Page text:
Tuesday, March 31, 2009


Spring 09 Fickletude
Don'tcha love the words some people come up with? Webster probably rolls over in his grave with some of them, but I like to think that he also has a sense of humor and chuckles most of the time. I hope he can chuckle about Fickletude. It is a good word...
Spring is here in all her great and magnificent “fickletude,” as a long gone neighbor used to say. Well, actually, she used to say that about another neighbor who exhibited great “fickletude” about the various then young men who came calling… but that is a whole ‘nother story. Like this neighbor, however, spring on the Eastern Shore runs hot one day and cold the next. Ya think it is time to get the shorts out and then you are looking for that old Pendleton wool shirt to wear UNDER your jacket! Heck, gloves would have felt good this morning.

Last week, Spook spent one day sunning himself, using a brick for a pillow. I will never understand cats...
On Sunday, I actually got the push mower out to cut some of the weeds, mostly chick grass, some wild onions, and maybe a blade or two of actual grass. I did not get the John Deere out… though I had great plans for that for today. But, like all plans, things get changed. I had to take Spook to the vets this morning. He is not eating, just staying in his little nest and sleeping. This is the 3rd day so I had to move the big Adirondack chair and dismantle the top of the nest and take him out. Consequently, I do not want to be doing anything too noisy to hear the phone if the vet calls. Mowing can wait. Sick babies cannot.

I took a tour of the land on Saturday and Sunday, taking inventory of what was blooming and what was not. Buds are popping all over the place and there are even some baby leaves here and there.
The later daffodils are in bloom as are the late camellias. Many of them still have slight traces of frost bite from the temps dropping into the 20s again last week. Most of the blooms are much smaller this year than usual. I turned the heat off in the greenhouse and unplugged it, but left it sitting in the green house. I did take a couple geraniums out. They are pretty tough plants and can take temps a little under the 32 degree mark.
My neighbor came by a week ago and “brought me a hole” and a post to go in it. He just had to dig a place to put the hole and then the post and then he mounted my brand spankin’ new Official rain gauge. It was quite a job getting it perfect! Most people think all you do is stick one of those plastic things in the ground and that is it. Not so… the Official ones get checked with a level and measured precisely 6 inches from the top of the post and so on. The one with the big cup just above the Buddha’s head is wireless and I can read it from the house. Very handy during hurricanes, nor'easters and late at night when I am in my jammies and slippers. As you can see, there are 4 very different measuring devices and often 4 different readings, but so far, they are within 4/100ths of an inch of each other, so that is not too bad.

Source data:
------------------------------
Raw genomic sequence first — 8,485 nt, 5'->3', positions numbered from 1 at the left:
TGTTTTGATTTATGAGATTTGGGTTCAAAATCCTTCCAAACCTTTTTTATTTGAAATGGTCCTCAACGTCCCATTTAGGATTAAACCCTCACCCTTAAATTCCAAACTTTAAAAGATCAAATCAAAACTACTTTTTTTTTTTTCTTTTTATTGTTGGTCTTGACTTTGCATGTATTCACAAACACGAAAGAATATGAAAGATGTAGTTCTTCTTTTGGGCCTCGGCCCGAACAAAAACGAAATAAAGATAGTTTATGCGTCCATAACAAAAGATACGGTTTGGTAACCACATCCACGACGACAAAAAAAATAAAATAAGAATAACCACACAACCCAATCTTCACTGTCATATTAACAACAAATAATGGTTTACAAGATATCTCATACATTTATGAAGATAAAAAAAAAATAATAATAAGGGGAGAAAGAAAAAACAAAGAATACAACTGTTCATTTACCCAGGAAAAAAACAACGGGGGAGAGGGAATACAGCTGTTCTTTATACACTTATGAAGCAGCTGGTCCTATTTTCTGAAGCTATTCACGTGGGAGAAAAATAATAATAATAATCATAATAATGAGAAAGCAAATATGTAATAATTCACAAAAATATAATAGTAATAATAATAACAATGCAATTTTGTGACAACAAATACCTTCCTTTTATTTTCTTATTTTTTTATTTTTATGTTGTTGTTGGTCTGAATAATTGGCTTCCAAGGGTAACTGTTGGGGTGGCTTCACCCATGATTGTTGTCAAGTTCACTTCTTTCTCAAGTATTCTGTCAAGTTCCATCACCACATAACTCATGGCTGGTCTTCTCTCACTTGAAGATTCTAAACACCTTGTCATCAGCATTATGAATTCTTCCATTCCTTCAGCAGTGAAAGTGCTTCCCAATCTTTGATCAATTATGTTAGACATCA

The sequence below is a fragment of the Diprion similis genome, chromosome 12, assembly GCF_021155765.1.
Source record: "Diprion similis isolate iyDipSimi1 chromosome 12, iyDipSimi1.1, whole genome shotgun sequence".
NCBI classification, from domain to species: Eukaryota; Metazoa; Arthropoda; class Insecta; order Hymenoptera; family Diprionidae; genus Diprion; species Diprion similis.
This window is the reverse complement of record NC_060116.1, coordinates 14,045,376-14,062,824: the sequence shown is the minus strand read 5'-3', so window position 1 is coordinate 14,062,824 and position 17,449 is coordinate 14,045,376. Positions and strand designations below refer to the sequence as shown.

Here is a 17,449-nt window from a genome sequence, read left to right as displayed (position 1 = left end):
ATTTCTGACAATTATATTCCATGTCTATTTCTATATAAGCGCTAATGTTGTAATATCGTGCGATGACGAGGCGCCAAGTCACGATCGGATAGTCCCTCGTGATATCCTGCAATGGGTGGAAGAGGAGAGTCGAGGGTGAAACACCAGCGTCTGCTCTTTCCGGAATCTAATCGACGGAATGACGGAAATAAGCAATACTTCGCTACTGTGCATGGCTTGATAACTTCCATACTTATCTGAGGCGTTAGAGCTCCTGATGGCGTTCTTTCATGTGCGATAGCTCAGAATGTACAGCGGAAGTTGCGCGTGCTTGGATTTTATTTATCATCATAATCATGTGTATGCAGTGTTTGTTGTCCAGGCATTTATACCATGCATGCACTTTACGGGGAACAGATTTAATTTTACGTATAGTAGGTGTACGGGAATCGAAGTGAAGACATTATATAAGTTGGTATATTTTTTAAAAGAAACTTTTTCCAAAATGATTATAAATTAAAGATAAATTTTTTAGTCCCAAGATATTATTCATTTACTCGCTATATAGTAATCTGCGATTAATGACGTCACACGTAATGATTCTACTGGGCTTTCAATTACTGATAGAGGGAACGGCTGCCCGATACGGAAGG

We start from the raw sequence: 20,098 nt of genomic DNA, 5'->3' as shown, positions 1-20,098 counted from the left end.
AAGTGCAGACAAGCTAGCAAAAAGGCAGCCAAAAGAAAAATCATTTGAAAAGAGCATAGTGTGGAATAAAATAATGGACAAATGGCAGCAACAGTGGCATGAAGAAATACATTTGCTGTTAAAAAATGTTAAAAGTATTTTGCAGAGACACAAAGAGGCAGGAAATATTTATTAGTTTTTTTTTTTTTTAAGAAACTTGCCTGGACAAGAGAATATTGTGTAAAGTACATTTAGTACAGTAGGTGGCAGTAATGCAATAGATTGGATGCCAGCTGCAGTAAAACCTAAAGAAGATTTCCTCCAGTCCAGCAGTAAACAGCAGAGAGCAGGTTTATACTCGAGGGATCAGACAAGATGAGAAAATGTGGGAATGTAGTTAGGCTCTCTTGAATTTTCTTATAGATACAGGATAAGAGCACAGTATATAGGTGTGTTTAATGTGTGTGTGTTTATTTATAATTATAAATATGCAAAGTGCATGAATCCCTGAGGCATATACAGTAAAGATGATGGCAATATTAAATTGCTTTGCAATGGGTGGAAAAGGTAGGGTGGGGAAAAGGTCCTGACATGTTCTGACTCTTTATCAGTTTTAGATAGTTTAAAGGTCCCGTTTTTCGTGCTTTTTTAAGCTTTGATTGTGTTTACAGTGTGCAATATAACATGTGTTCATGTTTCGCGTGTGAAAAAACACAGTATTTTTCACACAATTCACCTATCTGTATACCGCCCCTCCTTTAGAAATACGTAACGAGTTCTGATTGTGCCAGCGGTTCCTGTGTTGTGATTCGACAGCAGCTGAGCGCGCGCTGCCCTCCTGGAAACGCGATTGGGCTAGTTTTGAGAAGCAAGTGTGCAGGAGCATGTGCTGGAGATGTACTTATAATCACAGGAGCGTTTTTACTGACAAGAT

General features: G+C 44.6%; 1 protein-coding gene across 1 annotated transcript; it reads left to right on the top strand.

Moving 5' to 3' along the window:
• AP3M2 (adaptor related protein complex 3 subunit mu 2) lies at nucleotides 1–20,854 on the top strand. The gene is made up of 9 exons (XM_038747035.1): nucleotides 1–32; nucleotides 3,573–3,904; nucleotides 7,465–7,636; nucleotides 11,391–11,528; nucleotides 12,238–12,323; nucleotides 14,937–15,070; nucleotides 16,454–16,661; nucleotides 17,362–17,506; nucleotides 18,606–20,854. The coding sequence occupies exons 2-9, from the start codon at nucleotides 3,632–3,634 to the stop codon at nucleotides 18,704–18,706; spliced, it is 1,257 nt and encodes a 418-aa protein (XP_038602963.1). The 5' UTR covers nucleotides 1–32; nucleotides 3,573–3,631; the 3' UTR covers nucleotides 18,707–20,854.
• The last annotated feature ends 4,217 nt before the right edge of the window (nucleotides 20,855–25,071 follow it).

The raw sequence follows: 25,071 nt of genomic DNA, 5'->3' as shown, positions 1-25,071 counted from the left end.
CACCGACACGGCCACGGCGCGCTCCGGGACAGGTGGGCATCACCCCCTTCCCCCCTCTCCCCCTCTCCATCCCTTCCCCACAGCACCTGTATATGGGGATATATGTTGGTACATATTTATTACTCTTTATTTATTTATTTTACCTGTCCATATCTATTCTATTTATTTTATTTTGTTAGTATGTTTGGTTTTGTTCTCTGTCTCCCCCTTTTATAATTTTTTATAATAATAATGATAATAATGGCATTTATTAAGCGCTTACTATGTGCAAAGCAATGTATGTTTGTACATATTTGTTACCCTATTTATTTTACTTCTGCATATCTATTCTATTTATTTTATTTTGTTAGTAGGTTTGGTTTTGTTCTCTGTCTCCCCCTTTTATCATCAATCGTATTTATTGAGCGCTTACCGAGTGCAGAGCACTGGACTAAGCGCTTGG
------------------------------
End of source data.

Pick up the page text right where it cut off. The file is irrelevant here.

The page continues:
The deer ate most of the pansies from last fall. The blue and purple ones seem to have survived. I love the moss, and the new baby mosses are so soft! The violets started to bloom, well, actually they started before I went to DC (and Richard Be Still My Heart Gere, if you remember) um, March 9th? But the lighter bluer ones have really opened up this week. Girl Bobbie brought me some hyacinth bulbs for Christmas. We were not sure if they would bloom, it was so late getting them in the ground. So far, 3 are in bloom, 2 pink, one white. The camellias next to the car port have gotten so big and this one was late blooming this year probably because the winter was so cold (for us!) though it must have seemed like a sauna to my friends in Canada. The van is almost hidden by this red camellia. The Pussy Willow has gone from the little white fuzzies to yellow pollen puffs. And out at the edge of the woods, I spotted several trees with pink blooms. I noticed them last year and still have no idea what they are… though I thought the blooms were white last year. Go figure. I have not noticed any fruit or nuts on them later in the summer, so I am at a loss. But, they are pretty. The redbud is pushing little purple buds out. This time next week it will be beautiful and you will be able to hear the bees humming all the way out in the street.

I do hope you are having a bit of spring wherever you are, not snow and ice as I have heard out west and up north. But, if you are still snowed or iced in, enjoy my yard. Or c’mon by, have a seat in the Adirondack. The cover is off for the summer and in the barn. Put your feet up on a concrete block or a seed bucket and enjoy the warmth of the sun.

Monday, March 23, 2009


The babies are growing rapidly.
March 11thMarch 22 - are they cute or what?
March 24th.

Wednesday, March 11, 2009


Didja ever have a moment where your mouth said “Yes” and your brain said, “What the heck did you just do?????” Well, of course you have. Who hasn’t?